The daily prompt is Street. So I guess I will write about the street where I lived because the last blog I read on this subject was about the song ” The street where you Live” from My Fair Lady which was set in England so it made me think of the street where I lived. The only thing that confuses is me is that the writer of the blog said that the song was made famous by Nat King Cole and I am just not sure that is correct, however I might be wrong.
I lived at 13 Willoughby road from 1969 to 1971. I lived in a white stone ,row house. It was a house that was connected to the house next to it. It was four stories high excluding the basement. The basement was a small room with a coal stove. There was chute from the street that led to it. My father had to shovel coal into the stove to keep the house heated. The house had a coating of soot. The first floor off the street was a small living room and dining room. Beyond that was a kitchen with a small refrigerator and a stove. There was a garden in the back that was raised and led to a back alley. The second floor housed the room that my sister and I stayed in. It was a large room, well it seemed large at the time. It took up the width of the town house. There were many windows looking out to the street. We each had our own bed. there was a small space heater that we would huddle around to get dressed in the morning. There was a WC ( water closet) It had orange walls and a metal chain to pull, and a room with a tub and a room with a washer and dryer.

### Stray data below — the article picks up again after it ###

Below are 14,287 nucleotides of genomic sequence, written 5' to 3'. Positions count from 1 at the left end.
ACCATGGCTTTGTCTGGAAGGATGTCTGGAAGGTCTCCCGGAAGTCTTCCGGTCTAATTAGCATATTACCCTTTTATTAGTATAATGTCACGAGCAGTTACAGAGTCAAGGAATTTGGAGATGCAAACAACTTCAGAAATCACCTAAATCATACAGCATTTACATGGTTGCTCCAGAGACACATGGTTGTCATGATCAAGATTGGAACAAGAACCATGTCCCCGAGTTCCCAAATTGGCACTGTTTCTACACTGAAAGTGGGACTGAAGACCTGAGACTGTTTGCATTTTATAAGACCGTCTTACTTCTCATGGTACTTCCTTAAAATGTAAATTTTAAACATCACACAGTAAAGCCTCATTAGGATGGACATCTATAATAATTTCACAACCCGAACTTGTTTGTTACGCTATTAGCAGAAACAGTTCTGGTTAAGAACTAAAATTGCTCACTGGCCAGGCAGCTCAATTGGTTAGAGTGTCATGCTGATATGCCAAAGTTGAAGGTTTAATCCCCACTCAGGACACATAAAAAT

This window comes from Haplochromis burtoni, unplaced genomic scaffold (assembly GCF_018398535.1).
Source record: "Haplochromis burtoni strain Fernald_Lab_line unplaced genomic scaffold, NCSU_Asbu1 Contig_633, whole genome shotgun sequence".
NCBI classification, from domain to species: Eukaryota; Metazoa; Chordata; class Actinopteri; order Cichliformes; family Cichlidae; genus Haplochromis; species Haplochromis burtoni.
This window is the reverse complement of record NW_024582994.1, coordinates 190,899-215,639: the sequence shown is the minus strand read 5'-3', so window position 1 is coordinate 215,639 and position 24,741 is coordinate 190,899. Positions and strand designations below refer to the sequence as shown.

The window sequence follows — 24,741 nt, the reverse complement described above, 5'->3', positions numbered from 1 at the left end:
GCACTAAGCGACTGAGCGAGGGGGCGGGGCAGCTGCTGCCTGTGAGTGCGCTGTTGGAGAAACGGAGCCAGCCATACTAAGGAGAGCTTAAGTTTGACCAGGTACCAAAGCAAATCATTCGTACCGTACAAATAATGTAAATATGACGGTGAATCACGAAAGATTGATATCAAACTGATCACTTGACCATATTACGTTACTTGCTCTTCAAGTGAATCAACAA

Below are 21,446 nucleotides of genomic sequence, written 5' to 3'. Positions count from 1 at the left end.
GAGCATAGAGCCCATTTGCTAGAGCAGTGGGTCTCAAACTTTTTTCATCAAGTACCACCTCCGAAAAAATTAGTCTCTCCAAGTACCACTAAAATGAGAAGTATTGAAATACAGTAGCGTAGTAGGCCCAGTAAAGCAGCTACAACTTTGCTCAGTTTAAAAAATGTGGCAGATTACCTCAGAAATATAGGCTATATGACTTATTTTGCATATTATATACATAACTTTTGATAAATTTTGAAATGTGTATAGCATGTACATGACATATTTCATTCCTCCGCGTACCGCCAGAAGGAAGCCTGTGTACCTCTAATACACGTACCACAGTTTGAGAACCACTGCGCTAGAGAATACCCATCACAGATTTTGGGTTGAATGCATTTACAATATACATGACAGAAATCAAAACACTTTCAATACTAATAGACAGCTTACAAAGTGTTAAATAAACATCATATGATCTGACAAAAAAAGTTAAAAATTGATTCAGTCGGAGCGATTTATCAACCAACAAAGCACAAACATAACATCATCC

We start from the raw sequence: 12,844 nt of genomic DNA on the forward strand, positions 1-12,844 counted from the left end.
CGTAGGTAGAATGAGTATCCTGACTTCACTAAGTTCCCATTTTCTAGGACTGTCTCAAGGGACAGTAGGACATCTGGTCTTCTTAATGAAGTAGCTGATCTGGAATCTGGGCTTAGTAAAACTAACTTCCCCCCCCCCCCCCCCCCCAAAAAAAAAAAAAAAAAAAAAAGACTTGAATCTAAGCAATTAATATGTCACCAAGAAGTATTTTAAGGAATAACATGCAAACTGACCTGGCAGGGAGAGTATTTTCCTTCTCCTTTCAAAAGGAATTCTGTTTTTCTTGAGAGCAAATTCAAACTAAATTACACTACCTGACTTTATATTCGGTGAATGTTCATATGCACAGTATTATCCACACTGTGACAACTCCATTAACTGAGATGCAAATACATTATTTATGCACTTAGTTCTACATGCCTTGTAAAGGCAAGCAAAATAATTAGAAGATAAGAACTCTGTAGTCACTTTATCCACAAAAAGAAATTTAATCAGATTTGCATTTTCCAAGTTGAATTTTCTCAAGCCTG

My parents had a room on the next floor. They had their own bathroom with a bidet. I had to mention that. There another room that was used for guests, but I don’t remember anyone ever staying there.. The fourth floor was a studio. It must have been someone’s studio. It was our tv room. The place where we spent the evenings. There was a scale there that had been left by the previous tenants. It measured in stones.Little stone discs that were placed on a balance.
There were small pillars outside on the stoop. We weren’t allowed to play on them.
We did anyway. We would jump from one to the other and then down to a slightly raised stoop. One day I slipped and fell and hit my shin. I still have the scar. I cried and limped my way around the circle that was our neighborhood. I finally found the courage to tell my mother. I had roller skates. The ones with a key. I would skate around the circle over and over again.
We went to school within walking distance. A dance school on top of a car agency. The tube station was up the road where the flower lady sat. My mother went shopping with a wicker basket on wheels.
We had a milkman who delivered milk in glass bottles with foil tops. The cream raised to the top. He left the milk in a metal box on the stoop.
In 1971, my father got his transfer papers and we got on a ship to go back to America where I lived on a different street.